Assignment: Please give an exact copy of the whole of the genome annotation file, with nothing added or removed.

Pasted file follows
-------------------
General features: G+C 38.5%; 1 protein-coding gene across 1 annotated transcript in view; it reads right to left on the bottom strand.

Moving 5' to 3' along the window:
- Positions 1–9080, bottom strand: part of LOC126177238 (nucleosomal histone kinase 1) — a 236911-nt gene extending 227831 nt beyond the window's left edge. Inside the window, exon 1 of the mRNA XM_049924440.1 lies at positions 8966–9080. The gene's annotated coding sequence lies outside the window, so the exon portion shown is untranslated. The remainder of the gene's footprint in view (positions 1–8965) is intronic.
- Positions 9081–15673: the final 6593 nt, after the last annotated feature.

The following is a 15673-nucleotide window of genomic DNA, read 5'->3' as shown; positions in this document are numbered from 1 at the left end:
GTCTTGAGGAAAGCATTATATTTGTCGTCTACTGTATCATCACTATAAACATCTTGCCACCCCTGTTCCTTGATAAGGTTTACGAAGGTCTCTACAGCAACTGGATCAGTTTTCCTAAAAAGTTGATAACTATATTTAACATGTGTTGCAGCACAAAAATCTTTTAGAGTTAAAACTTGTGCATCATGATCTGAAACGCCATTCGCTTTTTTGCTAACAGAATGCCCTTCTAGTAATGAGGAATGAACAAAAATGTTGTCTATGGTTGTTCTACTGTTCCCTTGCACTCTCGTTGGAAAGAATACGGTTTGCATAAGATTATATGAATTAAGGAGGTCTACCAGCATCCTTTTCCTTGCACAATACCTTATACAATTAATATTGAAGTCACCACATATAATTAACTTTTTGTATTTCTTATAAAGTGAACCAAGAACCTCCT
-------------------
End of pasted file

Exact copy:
General features: G+C 38.5%; 1 protein-coding gene across 1 annotated transcript in view; it reads right to left on the bottom strand.

Moving 5' to 3' along the window:
- Positions 1–9080, bottom strand: part of LOC126177238 (nucleosomal histone kinase 1) — a 236911-nt gene extending 227831 nt beyond the window's left edge. Inside the window, exon 1 of the mRNA XM_049924440.1 lies at positions 8966–9080. The gene's annotated coding sequence lies outside the window, so the exon portion shown is untranslated. The remainder of the gene's footprint in view (positions 1–8965) is intronic.
- Positions 9081–15673: the final 6593 nt, after the last annotated feature.

The following is a 15673-nucleotide window of genomic DNA, read 5'->3' as shown; positions in this document are numbered from 1 at the left end:
GTCTTGAGGAAAGCATTATATTTGTCGTCTACTGTATCATCACTATAAACATCTTGCCACCCCTGTTCCTTGATAAGGTTTACGAAGGTCTCTACAGCAACTGGATCAGTTTTCCTAAAAAGTTGATAACTATATTTAACATGTGTTGCAGCACAAAAATCTTTTAGAGTTAAAACTTGTGCATCATGATCTGAAACGCCATTCGCTTTTTTGCTAACAGAATGCCCTTCTAGTAATGAGGAATGAACAAAAATGTTGTCTATGGTTGTTCTACTGTTCCCTTGCACTCTCGTTGGAAAGAATACGGTTTGCATAAGATTATATGAATTAAGGAGGTCTACCAGCATCCTTTTCCTTGCACAATACCTTATACAATTAATATTGAAGTCACCACATATAATTAACTTTTTGTATTTCTTATAAAGTGAACCAAGAACCTCCT